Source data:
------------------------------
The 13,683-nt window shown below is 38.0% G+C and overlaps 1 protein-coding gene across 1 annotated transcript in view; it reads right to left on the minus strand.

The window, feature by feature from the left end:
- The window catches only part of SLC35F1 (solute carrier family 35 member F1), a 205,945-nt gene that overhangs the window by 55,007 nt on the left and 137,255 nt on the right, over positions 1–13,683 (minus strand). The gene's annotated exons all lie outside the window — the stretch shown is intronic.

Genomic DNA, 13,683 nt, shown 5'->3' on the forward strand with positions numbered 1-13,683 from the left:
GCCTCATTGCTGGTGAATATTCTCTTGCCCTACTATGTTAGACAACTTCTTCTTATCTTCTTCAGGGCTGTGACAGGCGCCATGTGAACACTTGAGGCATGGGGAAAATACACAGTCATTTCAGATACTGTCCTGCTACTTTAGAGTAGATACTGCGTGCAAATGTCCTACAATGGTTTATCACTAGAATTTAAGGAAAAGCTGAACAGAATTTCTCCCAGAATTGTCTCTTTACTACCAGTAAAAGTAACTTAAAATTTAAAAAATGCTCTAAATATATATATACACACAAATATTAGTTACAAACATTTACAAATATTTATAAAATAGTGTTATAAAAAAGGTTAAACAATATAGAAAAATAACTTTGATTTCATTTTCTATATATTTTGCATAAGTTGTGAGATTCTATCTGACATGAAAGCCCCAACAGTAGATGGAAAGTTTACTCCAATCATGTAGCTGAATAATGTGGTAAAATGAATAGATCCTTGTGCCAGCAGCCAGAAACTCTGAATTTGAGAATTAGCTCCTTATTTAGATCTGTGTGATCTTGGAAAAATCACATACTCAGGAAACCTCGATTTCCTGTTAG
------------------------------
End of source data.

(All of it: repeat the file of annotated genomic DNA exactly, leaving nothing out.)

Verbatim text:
The 13,683-nt window shown below is 38.0% G+C and overlaps 1 protein-coding gene across 1 annotated transcript in view; it reads right to left on the minus strand.

The window, feature by feature from the left end:
- The window catches only part of SLC35F1 (solute carrier family 35 member F1), a 205,945-nt gene that overhangs the window by 55,007 nt on the left and 137,255 nt on the right, over positions 1–13,683 (minus strand). The gene's annotated exons all lie outside the window — the stretch shown is intronic.

Genomic DNA, 13,683 nt, shown 5'->3' on the forward strand with positions numbered 1-13,683 from the left:
GCCTCATTGCTGGTGAATATTCTCTTGCCCTACTATGTTAGACAACTTCTTCTTATCTTCTTCAGGGCTGTGACAGGCGCCATGTGAACACTTGAGGCATGGGGAAAATACACAGTCATTTCAGATACTGTCCTGCTACTTTAGAGTAGATACTGCGTGCAAATGTCCTACAATGGTTTATCACTAGAATTTAAGGAAAAGCTGAACAGAATTTCTCCCAGAATTGTCTCTTTACTACCAGTAAAAGTAACTTAAAATTTAAAAAATGCTCTAAATATATATATACACACAAATATTAGTTACAAACATTTACAAATATTTATAAAATAGTGTTATAAAAAAGGTTAAACAATATAGAAAAATAACTTTGATTTCATTTTCTATATATTTTGCATAAGTTGTGAGATTCTATCTGACATGAAAGCCCCAACAGTAGATGGAAAGTTTACTCCAATCATGTAGCTGAATAATGTGGTAAAATGAATAGATCCTTGTGCCAGCAGCCAGAAACTCTGAATTTGAGAATTAGCTCCTTATTTAGATCTGTGTGATCTTGGAAAAATCACATACTCAGGAAACCTCGATTTCCTGTTAG